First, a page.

Sylvie Barak created a custom pair of earmuff headphones to keep her ears warm while she listens to her music. She bought a pair of cheap headphones and hacked into them to cut out the speaker. Once the speakers were out, the speaker wires were soldered to the plug connections and the jack. She sewed the speaker into a faux fur muff, and a PCB board was added for support. The speaker muff was attached to a headband wrapped in fabric to complete her funky stereo earmuffs. Sylvie says the headphones can be customized in many ways and is even considering incorporating them into a hoodie.
That was my point...although not the "especially for young women" part.
I've seen teens (both genders) customize their headsets over the years. It's really popular at certain DJ concerts. The headsets are still functional and unique. I first saw the earmuff variation in Tokyo a few years ago. It gets very cold in the winter.
mrdon has a good point that the construction build porcess makes it freak worthy.
PCB boards is a misnomer. They are not printed circuit boards. There are no electronics involved. The purpose of the perfboard disks is to hold the speakers in place, while letting the sound to pass through the tiny holes, where components would normally be mounted.
It's "Mr." Spock, if you are making a reference to the Star Trek character, not "Dr." Spock. Dr. Spock was a pediatrician who gave child-care advice.
As one of your other readers pointed out, furry ear-muff headsets are not a new idea. It would be easier to simply cover a pair of headphones, rather than disassemble them and modify them. Is it too easy?
nice idea.. looks decent too (especially like the idea of a hoodie mod)
did similar headphone hacking up in the 1980's while in the Army. mounted the speakers in my kevlar, ran the cord under my web gear and put my Walkman in my ammo pouch (other pouch held spare batteries/casettes)..helped keep me awake on late night guard duty. Also had the added benifet of being almost invisible to any roving officers. :)
That's a very nice project for someone who wants to DIY...
I hacked up an old headset way back around 1970. The speakers were then mounted in a piece of medium hard foam which was then in turn wedged inside the fluff of my pillow. The rest of the family stopped telling me to turn down/off my music at night after that.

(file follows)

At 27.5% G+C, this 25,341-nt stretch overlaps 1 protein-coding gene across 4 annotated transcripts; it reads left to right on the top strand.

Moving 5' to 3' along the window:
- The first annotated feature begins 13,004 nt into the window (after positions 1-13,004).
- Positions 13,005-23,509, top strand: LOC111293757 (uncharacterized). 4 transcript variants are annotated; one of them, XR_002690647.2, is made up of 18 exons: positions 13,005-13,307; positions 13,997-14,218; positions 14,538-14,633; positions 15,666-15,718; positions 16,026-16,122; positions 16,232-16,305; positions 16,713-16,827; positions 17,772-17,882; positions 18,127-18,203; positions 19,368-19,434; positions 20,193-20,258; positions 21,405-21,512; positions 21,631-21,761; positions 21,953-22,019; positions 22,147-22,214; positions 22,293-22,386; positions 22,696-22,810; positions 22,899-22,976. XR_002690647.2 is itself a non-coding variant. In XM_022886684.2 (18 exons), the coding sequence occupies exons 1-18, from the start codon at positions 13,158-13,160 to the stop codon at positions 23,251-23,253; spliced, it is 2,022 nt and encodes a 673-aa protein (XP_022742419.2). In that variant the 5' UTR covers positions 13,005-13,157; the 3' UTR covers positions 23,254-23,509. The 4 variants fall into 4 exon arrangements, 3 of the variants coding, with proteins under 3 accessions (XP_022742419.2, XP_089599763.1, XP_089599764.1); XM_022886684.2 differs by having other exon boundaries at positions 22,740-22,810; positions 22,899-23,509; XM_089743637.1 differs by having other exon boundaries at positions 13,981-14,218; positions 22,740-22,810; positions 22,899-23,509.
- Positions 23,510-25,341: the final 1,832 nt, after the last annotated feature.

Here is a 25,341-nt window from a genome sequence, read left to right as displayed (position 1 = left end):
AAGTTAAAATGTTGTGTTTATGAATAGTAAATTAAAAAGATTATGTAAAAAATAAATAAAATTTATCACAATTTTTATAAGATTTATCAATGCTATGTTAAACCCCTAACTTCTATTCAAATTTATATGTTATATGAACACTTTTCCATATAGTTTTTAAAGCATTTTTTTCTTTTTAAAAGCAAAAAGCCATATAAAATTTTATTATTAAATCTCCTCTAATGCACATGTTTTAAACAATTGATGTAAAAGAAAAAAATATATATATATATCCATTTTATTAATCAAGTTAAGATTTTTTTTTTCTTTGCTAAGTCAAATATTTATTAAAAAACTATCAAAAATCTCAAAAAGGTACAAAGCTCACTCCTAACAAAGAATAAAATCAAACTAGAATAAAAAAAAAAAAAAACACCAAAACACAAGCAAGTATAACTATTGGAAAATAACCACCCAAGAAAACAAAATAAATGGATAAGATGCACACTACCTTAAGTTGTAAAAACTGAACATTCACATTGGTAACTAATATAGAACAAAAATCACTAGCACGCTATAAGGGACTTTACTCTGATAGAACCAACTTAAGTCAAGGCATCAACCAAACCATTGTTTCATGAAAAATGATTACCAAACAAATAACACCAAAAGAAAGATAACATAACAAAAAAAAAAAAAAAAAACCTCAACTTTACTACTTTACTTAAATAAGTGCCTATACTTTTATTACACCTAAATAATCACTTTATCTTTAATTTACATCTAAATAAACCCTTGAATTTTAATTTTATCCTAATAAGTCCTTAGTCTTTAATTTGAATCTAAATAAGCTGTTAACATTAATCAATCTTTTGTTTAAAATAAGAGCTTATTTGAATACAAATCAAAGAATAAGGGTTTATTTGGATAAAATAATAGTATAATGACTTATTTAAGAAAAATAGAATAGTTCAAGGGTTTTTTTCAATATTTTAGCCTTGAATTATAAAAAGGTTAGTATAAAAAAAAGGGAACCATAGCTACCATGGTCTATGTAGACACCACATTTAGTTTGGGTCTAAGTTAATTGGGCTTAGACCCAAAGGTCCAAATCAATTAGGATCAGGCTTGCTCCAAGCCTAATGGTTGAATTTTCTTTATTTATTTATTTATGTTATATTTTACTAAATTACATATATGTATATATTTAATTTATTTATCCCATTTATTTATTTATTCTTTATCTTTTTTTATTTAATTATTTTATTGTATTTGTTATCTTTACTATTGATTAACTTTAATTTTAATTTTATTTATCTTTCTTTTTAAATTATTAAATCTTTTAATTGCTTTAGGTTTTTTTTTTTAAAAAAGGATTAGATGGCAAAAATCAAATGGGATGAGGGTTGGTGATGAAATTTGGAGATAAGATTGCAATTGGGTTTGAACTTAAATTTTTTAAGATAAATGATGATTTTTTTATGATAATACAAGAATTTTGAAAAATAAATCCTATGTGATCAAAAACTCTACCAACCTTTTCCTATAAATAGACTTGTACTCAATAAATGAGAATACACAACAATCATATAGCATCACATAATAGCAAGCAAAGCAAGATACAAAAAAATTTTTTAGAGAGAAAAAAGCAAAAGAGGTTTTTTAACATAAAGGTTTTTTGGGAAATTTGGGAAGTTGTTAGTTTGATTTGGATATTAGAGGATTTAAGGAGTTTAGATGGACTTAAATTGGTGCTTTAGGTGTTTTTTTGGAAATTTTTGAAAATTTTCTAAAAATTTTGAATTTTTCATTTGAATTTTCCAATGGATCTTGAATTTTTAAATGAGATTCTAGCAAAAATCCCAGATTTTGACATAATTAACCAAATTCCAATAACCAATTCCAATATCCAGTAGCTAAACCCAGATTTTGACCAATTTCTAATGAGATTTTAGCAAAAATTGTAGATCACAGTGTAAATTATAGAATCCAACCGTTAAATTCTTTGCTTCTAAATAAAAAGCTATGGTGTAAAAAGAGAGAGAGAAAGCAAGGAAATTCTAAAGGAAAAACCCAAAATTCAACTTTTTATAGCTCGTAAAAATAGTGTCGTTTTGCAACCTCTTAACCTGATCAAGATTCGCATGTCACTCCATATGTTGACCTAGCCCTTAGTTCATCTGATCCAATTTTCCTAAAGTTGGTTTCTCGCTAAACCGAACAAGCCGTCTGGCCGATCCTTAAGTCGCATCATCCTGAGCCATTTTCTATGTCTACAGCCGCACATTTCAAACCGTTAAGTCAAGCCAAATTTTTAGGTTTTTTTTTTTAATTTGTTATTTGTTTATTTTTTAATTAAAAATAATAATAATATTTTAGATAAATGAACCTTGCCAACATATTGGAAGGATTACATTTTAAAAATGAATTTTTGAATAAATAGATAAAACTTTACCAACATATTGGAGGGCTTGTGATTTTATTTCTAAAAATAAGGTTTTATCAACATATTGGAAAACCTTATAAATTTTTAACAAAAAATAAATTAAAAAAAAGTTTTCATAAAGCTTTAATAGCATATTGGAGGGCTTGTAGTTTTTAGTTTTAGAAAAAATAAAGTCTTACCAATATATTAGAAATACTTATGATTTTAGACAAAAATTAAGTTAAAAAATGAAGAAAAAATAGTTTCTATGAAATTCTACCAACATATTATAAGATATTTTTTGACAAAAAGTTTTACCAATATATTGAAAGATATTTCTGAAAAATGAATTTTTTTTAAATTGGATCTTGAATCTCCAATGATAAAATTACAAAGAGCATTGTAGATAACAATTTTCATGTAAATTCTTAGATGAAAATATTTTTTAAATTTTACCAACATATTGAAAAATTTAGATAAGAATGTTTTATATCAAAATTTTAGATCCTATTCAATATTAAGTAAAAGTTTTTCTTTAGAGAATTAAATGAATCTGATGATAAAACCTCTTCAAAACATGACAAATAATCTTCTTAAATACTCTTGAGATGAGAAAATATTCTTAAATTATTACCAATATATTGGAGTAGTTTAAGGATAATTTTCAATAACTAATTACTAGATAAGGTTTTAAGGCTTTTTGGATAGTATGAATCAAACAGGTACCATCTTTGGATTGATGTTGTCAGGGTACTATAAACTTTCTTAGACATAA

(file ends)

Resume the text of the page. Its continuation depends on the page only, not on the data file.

If I had been able to toss and turn with the headphones on I would have never had the personal satisfaction of that little project.
I also hacked the phonograph so that it would play the stack of LPs as usual but the last one would keep repeating until I shut it off. Good reason to save my fav for last...
Followers of Design News’ Gadget Freak blogs will have the opportunity next week to take home a wireless remote demo package that can be used to build garage door openers, tire pressure monitors, keyless entry systems, and much more.
The 2015 Gadget Freak of the Year goes to the DDV-IP -- or, a Drink Deliver Vehicle – Inverted Pendulum. The gadget is a two-wheeled self-balancing robot that can deliver cold beverages to thirsty folks on a hot summer day. A wireless RF remote enables manual control of the device beyond the act of self-balancing. All of the features of the DDV-IP result in an effective delivery vehicle while providing entertainment to the users.
Focus on Fundamentals consists of 45-minute on-line classes that cover a host of technologies. You learn without leaving the comfort of your desk. All classes are taught by subject-matter experts and all are archived. So if you can't attend live, attend at your convenience.